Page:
Sunday, November 10, 2013

Using Children's Literature As a Springboard for Writing Assignments

House Held Up By Trees
by Ted Kooser  Illustrated by Jon Klassen


Read this book to your class as a springboard for a writing assignment.  It is one of those books that grabs their attention on page 1.   The story starts out with a brand new house sitting on a 'perfect' lawn. Not a single tree!  So what's perfect about that??   especially to someone who happens to love trees.  Your listeners right away listen in closely to examine this author's message and find it curious why someone would want a yard without one single sprout or tree.  

 And, in search for a place for play and adventure, the children in the story find wild trees of all kinds in the neighboring lots.  At this point, your listeners will give a sigh of relief and applaud the wisdom of children.
Yet, the father in the story continues his battle to keep blowing seeds and sprouting trees out of his perfect lawn.  The children grow up and move away and their father continues to keep his lawn so very, very perfect.  Until one day, the father moves away too. And that is when the empty house began its decline or ascent (depending how you look upon it)....the trees began their approach.

This book is wistful and exhilarating! It evokes the inexorable passage of time and gives us the inspiring power of nature.  An uplifting story for all ages!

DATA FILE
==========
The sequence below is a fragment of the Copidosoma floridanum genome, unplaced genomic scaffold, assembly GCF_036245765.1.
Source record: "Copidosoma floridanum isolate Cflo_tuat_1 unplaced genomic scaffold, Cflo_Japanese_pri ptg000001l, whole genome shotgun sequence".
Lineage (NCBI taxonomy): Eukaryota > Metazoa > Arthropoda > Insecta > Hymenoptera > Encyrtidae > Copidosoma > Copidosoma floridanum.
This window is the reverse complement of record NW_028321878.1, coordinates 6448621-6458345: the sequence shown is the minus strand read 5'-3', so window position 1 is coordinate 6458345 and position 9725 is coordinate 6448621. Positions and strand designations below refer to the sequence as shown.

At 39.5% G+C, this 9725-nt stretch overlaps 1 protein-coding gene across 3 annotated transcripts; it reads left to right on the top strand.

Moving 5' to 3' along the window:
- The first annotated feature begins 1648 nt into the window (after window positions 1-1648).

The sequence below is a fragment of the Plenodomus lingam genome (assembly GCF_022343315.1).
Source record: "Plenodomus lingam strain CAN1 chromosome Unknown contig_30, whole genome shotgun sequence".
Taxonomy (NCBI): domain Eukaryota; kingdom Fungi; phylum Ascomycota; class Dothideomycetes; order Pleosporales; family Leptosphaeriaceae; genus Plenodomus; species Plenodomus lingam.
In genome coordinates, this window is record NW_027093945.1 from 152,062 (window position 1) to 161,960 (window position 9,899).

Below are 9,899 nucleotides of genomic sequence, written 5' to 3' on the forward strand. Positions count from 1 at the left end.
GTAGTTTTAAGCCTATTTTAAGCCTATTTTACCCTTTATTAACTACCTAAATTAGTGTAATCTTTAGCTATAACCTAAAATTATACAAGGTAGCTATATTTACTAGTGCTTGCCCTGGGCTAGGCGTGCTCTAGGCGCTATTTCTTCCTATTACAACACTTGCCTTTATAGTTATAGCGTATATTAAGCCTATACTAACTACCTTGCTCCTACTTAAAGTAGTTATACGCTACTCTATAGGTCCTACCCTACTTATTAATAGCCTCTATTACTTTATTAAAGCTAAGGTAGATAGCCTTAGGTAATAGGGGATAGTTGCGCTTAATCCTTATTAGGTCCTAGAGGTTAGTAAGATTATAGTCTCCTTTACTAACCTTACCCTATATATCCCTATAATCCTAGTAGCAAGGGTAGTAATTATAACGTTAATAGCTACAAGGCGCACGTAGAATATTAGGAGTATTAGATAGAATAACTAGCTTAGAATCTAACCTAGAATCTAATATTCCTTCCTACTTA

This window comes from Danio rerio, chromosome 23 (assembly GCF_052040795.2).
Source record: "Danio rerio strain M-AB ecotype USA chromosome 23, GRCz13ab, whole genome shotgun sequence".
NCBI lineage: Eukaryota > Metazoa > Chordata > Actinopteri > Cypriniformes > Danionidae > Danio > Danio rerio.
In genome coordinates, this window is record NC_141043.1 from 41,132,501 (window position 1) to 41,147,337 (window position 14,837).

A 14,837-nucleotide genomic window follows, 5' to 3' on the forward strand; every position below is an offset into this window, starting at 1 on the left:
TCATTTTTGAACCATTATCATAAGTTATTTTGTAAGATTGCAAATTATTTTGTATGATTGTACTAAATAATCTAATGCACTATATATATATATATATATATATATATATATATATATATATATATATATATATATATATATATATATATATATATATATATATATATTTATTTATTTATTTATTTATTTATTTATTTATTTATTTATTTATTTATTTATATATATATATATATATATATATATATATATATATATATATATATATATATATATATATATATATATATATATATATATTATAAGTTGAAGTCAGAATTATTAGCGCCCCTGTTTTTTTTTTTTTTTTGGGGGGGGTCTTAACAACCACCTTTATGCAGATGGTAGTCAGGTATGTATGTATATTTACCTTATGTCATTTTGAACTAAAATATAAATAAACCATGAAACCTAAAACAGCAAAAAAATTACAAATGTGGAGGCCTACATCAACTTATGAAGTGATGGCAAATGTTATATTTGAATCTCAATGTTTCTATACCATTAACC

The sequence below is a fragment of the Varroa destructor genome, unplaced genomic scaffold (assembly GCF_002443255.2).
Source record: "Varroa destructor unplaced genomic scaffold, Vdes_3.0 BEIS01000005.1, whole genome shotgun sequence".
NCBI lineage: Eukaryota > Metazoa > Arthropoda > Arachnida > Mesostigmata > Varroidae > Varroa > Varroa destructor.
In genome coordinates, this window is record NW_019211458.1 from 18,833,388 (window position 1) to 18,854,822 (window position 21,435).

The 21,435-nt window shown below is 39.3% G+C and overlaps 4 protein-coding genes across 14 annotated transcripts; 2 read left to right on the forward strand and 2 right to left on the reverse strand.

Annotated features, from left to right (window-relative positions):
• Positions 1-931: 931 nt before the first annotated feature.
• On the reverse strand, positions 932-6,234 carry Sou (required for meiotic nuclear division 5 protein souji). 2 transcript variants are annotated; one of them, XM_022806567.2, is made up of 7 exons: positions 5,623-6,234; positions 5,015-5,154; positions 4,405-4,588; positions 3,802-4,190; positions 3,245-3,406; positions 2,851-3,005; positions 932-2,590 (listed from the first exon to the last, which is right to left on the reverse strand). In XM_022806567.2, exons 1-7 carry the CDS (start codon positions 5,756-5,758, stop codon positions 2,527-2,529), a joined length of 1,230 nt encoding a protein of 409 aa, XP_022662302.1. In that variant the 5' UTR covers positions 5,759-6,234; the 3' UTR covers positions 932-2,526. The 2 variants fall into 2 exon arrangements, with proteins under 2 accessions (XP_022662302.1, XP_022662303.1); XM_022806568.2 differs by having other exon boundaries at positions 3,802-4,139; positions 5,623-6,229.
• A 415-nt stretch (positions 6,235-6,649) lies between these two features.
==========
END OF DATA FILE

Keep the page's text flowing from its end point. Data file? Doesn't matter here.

After reading this book, my third graders had many comments and questions... and they were absolutely delighted with their writing assignment for the day.  They were to make a list of materials they needed to build a treehouse.  Next, they would also design and draw their treehouse so a builder or architect might build their treehouse using their drawing.    Finally, they were to write directions to build their treehouse, implementing order of events, transition words such as first, next, then, finally etc.  

Children were working within 2 minutes after transitioning from listening area to desks and tables.  Materials were :  pencils, paper, both lined and drawing, and their writing folders in which to reference high frequency words and checklists.  These third graders were able to sustain for 35 minutes engaged in writing and asked could they have more time to work on this the following day!  

Excellent books and authors can help tremendously in teaching writing.  Published authors can be writing models for ways to start a piece of writing, new vocabulary, organization, springboard for new ideas, and voice.  This book was jammed packed with science vocabulary about trees, plants, life cycles and more.  This book engaged the children in attentive listening and motivated them to delve deeper in their thinking when discussing why a perfect lawn would have trees or would not have trees.  



Writing Samples from this book:


third grader's writing response to House Held Up By Trees by Ted Koozer
This is a 1st draft of materials needed for 'my treehouse' and a drawing of the treehouse--
next step is to write an 'order of events' piece about building the treehouse
drawing, writing piece 'order of events'  and materials list  *this is 1st draft; 3rd grader*


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